A few weeks ago, I visited with a friend and colleague at his home in the mountains of western North Carolina. While exploring the banks of a slow, wide river that runs along his road, we encountered butterflies “puddling” on the shore. He exclaimed “I’ll post this to my mind blog.” It was a playful sentiment that made us all giggle. But the joy of thinking about one’s mind blog has lingered with me– especially as I had not endeavored to post here for quite some time.
As I shared in my first ever post here many months back, my early blogging in the 2000s was for people– people I could name, people that I knew. There was an intimacy to sharing, an excitement about the possibilities of the digital realm, and an acceptance of unexpert writing, as we were (and are) all works in progress. I wrote then “with the advent of Facebook, everything changed. Eventually, most of my friends stopped blogging. I stopped blogging too. Our space had been co-opted. Soon, we left the pathless woods to walk the superhighway— hypnotized by the blue website.” But what I didn’t add then was that, although many of us stopped blogging, we never stopped making. The hands of artists are never still.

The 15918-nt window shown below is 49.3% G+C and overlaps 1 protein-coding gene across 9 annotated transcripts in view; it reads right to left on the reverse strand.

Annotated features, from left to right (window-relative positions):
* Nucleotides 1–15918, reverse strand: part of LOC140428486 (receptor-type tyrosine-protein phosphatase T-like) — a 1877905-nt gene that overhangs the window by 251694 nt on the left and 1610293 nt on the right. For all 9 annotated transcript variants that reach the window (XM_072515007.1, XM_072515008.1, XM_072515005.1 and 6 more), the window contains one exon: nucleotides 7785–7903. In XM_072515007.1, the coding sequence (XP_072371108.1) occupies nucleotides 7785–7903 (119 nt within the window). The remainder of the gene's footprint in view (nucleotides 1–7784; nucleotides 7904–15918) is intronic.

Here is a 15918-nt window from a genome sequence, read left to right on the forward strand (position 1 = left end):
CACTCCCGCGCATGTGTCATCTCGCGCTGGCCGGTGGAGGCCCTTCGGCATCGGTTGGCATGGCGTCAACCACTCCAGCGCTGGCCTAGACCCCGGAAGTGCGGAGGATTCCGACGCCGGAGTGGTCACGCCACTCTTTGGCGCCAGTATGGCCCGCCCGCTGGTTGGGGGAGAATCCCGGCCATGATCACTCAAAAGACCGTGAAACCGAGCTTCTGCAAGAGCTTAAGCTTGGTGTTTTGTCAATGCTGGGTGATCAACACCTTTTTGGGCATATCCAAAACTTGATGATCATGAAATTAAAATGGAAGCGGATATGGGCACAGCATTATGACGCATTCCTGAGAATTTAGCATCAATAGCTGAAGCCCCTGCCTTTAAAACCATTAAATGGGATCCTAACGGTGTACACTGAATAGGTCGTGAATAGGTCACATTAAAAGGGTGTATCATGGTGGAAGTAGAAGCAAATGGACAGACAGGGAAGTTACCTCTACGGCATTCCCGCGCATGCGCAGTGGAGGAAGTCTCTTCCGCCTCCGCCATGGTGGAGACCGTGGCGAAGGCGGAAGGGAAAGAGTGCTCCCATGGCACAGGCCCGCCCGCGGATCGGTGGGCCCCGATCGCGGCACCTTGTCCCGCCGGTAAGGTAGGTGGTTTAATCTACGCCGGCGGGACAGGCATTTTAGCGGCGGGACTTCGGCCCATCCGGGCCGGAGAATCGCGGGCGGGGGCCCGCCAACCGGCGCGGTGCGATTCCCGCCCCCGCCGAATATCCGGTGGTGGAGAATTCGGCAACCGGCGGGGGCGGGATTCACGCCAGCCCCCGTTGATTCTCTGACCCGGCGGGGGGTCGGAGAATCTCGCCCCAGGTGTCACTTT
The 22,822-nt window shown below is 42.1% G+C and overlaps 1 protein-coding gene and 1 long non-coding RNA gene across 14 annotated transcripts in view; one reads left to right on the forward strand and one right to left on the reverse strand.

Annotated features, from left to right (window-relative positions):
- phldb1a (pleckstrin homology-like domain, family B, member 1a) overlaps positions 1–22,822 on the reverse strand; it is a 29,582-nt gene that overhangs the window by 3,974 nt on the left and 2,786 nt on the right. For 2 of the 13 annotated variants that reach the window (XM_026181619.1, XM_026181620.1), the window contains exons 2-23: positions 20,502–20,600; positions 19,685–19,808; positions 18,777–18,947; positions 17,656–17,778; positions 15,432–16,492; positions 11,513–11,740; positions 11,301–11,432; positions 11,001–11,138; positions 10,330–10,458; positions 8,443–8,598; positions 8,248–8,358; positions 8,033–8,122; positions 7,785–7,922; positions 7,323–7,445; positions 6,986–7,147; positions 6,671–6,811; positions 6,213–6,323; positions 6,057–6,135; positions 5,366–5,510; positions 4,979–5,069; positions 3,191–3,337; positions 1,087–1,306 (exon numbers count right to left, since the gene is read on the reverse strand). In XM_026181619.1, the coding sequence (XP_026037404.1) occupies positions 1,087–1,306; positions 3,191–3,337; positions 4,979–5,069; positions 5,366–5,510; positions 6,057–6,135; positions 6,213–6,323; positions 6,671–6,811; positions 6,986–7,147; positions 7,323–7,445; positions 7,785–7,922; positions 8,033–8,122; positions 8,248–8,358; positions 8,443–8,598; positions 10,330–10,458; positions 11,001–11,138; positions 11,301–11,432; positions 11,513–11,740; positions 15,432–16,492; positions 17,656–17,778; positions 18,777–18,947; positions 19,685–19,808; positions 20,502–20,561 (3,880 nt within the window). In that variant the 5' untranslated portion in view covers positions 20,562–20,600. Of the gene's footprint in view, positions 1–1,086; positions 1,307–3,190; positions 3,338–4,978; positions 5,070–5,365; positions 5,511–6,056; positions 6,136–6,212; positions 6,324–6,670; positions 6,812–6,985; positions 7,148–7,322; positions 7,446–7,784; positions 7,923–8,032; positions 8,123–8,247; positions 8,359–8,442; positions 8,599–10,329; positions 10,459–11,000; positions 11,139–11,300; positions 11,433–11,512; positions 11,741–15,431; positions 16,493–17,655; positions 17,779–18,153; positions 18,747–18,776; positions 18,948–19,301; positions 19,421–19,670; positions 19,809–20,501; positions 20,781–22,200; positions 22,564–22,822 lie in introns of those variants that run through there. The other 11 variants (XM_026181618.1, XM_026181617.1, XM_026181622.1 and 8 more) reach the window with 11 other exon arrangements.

We write letters, stories, and create art. Sometimes we do this all at once in expansive creative bursts that are simultaneously letters and stories and art. Often, I’ll digitize my works and then remake them, blending even more images and words to create new visuals and reimagined stories. But these works aren’t destined for any particular social network or online space– they are for us, the makers in process; works of progress all.
“As we are increasingly absorbed as data and fed into the algorithms of big tech, engaging in making offline seems a thrilling way to reclaim oneself and, in part, our humanity.”
While I’ll continue to sort out my thoughts on blogging and how I’d like to use this space, at this time I feel a certain gladness in creating content that isn’t immediately posted online, if ever. As we are increasingly absorbed as data and fed into the algorithms of big tech, engaging in making offline seems a thrilling way to reclaim oneself and, in part, our humanity. Perhaps a new horizon for our independence?
Citation: Redmond, T. (2021, July, 4). Independence. Retrieved from http://theresaredmond.com/media-and-technology/independence/